Benefit of Benefits: Training
Think about it, did you ever have a mentor? If you did, that is great—but this is not the norm in most companies. Most people have a manager that also never had a mentor, and most managers are not adequately trained for the people aspect of their job. I can’t tell you how many hard, dedicated workers leave a company because of bad management. The management blames the worker, a random HR person takes it on blind faith, and the cycle continues.
I knew an HR Director that had recently taken on a new job. She told me the company had an Executive VP that had been with the company for thirteen years. In that thirteen years, no one had lasted longer than six months under that VP. Yet, until the HR person came on board, everyone blamed the workers and never took a magnifying glass to the EVP. If you are thinking, well, this is the exception, I think you’d be shocked to find out it is more the norm. The toxic work environment is real, and carefully examining turnover could lead to retaining quality personnel and ushering out toxicity. Often it is thought it is harder to replace
Professional development is also a “nice to have” for most people. I hope we have demonstrated that most employees want to succeed and be seen as an essential member of the team. While professional development is not always in the budget, there are often free workshops, seminars, conferences, and many other outside the box activities that can stimulate their mi
Benefit of Benefits: Money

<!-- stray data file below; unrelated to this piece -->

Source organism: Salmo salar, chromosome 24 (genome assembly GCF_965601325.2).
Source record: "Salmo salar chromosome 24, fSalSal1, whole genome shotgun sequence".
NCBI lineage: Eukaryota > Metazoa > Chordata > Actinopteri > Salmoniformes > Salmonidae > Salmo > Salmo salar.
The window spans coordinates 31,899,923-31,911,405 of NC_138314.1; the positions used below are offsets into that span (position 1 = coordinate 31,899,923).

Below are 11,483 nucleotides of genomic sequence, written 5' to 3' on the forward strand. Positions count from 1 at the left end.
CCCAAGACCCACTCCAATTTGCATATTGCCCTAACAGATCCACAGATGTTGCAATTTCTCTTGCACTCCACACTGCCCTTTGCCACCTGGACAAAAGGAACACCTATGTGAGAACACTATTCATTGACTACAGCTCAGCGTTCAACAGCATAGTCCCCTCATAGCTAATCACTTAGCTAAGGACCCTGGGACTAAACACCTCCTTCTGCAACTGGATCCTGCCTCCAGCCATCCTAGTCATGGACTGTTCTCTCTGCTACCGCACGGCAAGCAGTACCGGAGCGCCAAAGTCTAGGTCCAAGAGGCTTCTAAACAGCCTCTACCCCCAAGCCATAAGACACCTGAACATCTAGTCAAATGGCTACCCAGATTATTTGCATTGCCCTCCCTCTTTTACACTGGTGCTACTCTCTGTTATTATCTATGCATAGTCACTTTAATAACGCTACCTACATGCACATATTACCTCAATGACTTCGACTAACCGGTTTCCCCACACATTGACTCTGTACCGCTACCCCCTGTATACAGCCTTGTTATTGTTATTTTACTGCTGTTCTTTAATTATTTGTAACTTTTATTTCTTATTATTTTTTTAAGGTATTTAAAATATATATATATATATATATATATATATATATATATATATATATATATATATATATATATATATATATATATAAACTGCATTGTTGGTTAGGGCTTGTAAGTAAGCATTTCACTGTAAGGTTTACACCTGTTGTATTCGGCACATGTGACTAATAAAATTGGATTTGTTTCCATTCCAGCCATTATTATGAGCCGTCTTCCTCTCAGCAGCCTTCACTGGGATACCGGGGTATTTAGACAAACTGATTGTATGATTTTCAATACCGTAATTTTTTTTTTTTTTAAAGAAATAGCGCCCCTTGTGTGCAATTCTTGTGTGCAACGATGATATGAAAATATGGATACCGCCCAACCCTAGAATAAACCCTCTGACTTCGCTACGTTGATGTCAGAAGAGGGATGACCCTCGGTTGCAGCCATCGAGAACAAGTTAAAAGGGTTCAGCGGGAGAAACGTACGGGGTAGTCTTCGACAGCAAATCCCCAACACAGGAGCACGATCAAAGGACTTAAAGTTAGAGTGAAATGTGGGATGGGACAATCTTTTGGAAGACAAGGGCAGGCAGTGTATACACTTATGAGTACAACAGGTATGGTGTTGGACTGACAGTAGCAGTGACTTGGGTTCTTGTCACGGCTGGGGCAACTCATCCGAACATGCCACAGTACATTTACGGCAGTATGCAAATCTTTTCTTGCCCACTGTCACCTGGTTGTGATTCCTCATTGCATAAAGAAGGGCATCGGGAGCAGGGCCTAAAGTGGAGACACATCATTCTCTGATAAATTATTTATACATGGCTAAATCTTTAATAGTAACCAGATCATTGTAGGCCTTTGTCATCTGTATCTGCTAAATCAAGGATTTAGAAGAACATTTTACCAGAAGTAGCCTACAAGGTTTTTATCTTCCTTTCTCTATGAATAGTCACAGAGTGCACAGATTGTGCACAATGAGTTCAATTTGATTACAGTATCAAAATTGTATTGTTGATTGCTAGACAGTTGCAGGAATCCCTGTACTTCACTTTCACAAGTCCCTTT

Money, of course, is one of the biggest drivers to take a job. Employers know what they can offer for a position, but they must also look to see if that salary is in line with what that job pays regionally and nationally. They must also take a close look to ensure the position’s duties align with the advertised position. In other words, don’t post for a Coordinator knowing the job is really more of a Director level. Don’t know? Ask a colleague, or two, outside the company. If you are realistic, you are more likely to find the right candidate. Companies are moving towards not asking for a person’s last salary or salary history. This is also highly advised. We go back to, you know what you can pay, what they made at their previous company is irrelevant. Ask instead what their salary expectations are for this job when they apply.
Benefit of Benefits: Future
There are other benefits that we did not mention here that might be worth a thought, which are 401K, transportation reimbursement, daycare help, FSAs, and so on. What you decide for you company is up to you and your staff, just don't feel limited to what has always been offered as the norm.
As people become more aware of themselves and their needs, companies need to catch-up. While the American worker may feel pressured to be the best, they also realize that it is imperative to breathe. Work/life balance is not a phrase that will go out of fashion.
So, what is in it for your company? Rethinking your benefits strategy and ensuring that you meet modern developments will help secure and retain quality employees. In the long run, a dedicated and happy employee will benefit your company, so offering a few extra benefits is a fair trade.